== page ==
Sep 20, 2012

This Earthly Life and the Journey of the Soul after Death -- some reflections by John S. Hatcher, 1994

However knowledgeable we may become about the divine origins or our cosmos, however confident we may be about the destiny of humankind on this small planet, we never escape one abiding concern - that each of us will soon pass from this earthly existence. Therefore, whatever guidance and meaning religion can provide to help us conquer the challenges of our daily lives, possibly the greatest comfort it can offer is the assurance that our physical existence has a purpose, that somehow our earthly life, so fleeting and so fragile, is preparing us for something more enduring.

The Baha'i Faith has a vast amount of information to impart about the reality that awaits us after death. It is a vision that offers consolation, but it also has the power to investigate our lives here and now because it explains the relevance of our performance in this life to what we will experience in the continuation of our lives beyond physical reality.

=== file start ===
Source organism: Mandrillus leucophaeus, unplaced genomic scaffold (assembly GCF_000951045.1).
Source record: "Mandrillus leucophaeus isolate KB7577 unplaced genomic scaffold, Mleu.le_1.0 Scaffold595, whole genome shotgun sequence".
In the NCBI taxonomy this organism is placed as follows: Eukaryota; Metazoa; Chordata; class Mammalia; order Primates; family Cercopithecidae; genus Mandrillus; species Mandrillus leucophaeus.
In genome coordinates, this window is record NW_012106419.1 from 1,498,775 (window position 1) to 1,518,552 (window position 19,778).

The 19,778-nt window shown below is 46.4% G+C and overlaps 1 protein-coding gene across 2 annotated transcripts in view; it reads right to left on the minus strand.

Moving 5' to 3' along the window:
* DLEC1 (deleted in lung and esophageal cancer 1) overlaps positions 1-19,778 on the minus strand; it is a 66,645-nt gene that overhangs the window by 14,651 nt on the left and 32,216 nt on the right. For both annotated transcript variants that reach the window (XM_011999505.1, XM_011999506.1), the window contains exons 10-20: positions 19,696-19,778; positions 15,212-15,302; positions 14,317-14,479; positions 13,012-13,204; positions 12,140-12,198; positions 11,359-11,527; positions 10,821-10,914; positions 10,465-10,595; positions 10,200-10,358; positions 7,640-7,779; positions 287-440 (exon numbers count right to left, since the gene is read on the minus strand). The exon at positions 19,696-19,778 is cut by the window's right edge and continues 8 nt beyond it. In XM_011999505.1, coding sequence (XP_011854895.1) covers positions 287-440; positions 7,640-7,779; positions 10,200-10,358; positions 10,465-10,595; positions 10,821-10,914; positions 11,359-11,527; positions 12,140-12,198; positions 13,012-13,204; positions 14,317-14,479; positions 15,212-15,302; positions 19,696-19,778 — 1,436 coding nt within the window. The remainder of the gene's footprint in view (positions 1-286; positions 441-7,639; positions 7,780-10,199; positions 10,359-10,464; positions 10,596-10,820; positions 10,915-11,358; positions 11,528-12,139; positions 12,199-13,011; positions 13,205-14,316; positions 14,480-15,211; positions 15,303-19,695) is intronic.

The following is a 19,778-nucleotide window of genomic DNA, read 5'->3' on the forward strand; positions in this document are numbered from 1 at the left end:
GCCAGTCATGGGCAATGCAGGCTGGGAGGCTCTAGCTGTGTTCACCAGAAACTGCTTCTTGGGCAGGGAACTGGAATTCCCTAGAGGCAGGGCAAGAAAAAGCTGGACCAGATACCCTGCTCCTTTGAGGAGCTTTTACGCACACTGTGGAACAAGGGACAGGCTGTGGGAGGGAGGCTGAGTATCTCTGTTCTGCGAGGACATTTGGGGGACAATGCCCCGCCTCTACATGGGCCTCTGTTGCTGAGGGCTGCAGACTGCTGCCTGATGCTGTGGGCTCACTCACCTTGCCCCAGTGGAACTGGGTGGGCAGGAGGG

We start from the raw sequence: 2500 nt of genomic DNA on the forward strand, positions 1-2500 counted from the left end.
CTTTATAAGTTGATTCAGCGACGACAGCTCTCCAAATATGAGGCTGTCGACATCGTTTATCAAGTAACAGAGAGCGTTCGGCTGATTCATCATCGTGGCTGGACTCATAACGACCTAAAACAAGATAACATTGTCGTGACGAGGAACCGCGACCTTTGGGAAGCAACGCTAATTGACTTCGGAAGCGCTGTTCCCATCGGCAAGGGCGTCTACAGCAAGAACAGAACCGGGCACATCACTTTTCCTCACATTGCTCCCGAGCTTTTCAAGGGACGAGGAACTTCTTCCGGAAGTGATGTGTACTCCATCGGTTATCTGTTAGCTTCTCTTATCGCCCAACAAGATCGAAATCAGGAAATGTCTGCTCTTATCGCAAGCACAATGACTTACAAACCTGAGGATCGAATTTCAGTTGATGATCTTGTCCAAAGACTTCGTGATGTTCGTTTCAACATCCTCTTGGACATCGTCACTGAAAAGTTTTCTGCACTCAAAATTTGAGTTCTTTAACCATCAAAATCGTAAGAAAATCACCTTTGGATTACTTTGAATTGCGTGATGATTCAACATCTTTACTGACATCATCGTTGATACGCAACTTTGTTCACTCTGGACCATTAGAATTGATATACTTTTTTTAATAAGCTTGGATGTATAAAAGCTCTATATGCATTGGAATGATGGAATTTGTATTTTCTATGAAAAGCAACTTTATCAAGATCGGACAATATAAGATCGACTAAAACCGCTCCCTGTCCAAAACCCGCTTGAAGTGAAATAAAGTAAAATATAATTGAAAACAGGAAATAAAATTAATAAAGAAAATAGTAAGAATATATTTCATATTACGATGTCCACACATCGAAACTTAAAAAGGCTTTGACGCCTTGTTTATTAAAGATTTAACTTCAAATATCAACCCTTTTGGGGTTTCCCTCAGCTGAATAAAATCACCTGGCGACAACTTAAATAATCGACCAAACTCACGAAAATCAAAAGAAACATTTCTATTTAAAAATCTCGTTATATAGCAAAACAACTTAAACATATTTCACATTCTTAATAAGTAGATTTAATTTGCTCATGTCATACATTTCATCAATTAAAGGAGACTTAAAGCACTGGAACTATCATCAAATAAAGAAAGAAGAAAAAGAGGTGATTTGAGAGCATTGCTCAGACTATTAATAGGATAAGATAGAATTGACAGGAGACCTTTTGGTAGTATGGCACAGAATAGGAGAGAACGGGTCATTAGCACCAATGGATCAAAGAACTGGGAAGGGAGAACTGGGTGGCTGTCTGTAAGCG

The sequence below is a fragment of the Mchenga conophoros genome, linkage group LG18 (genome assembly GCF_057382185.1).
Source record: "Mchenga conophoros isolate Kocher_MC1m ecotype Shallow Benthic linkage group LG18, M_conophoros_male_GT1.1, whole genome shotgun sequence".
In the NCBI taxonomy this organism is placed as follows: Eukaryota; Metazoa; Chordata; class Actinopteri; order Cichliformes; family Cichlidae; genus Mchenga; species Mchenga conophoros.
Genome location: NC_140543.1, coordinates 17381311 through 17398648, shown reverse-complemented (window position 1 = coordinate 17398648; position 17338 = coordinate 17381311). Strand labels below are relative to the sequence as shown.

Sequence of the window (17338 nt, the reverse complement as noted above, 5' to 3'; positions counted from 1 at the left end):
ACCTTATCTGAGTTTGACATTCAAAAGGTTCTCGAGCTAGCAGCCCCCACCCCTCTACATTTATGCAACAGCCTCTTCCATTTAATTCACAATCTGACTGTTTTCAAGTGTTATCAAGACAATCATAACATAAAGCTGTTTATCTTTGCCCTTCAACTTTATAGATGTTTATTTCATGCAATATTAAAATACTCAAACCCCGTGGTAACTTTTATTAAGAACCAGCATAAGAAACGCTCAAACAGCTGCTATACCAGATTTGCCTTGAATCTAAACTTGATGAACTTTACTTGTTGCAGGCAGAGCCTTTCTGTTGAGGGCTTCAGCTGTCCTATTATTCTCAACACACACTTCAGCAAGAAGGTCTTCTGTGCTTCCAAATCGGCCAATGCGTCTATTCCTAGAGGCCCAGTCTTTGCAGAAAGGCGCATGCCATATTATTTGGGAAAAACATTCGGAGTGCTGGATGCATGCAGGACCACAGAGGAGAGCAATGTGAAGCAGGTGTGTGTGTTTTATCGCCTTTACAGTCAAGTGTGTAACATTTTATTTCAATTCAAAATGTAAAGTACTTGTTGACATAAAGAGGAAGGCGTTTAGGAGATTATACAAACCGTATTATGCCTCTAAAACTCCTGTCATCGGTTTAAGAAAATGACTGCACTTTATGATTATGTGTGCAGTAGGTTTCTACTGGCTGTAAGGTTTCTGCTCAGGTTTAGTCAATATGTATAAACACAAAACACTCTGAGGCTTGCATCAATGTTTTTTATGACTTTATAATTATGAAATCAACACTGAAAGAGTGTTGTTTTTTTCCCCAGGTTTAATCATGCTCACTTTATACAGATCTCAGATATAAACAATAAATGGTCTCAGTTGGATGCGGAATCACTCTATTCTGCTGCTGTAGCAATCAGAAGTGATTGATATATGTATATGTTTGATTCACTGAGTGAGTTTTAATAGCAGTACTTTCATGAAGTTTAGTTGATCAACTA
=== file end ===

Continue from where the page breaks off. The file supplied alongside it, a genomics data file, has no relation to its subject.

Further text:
For example, the Baha'i writings explain that our physical experience is unique. We get no second chance, no reincarnation, because we do not need it. Our brief lives, however chaotic and unjust they may sometimes seem to us, are quite adequate to provide us with the spiritual tools we will need to continue our progress in the next world. In fact, this life is important precisely because it does prepare us for the next stage of our existence in the same way that the gestation of the child in the womb prepares it for participation in this life. Yet our spiritual development is not completed in this physical life any more than the birth of an infant signals the completion of its growth. From the Baha'i view the journey of the soul is a process of endless growth and infinite possibilities. In this respect the Baha'i belief about the afterlife differs significantly from some other views, which assert that the afterlife is but a reflection of this life, a judgment: we spend eternity in some sort of heaven if we have done well, in a hell if we have not. In contrast, the Baha'i writings tell us that our lives are never static, even in the next world we will continue changing and developing. For while the human soul will never change its essence - will never become something other than a human soul - it is infinitely perfectible. We are, by nature, always in the process of becoming, and we always will be.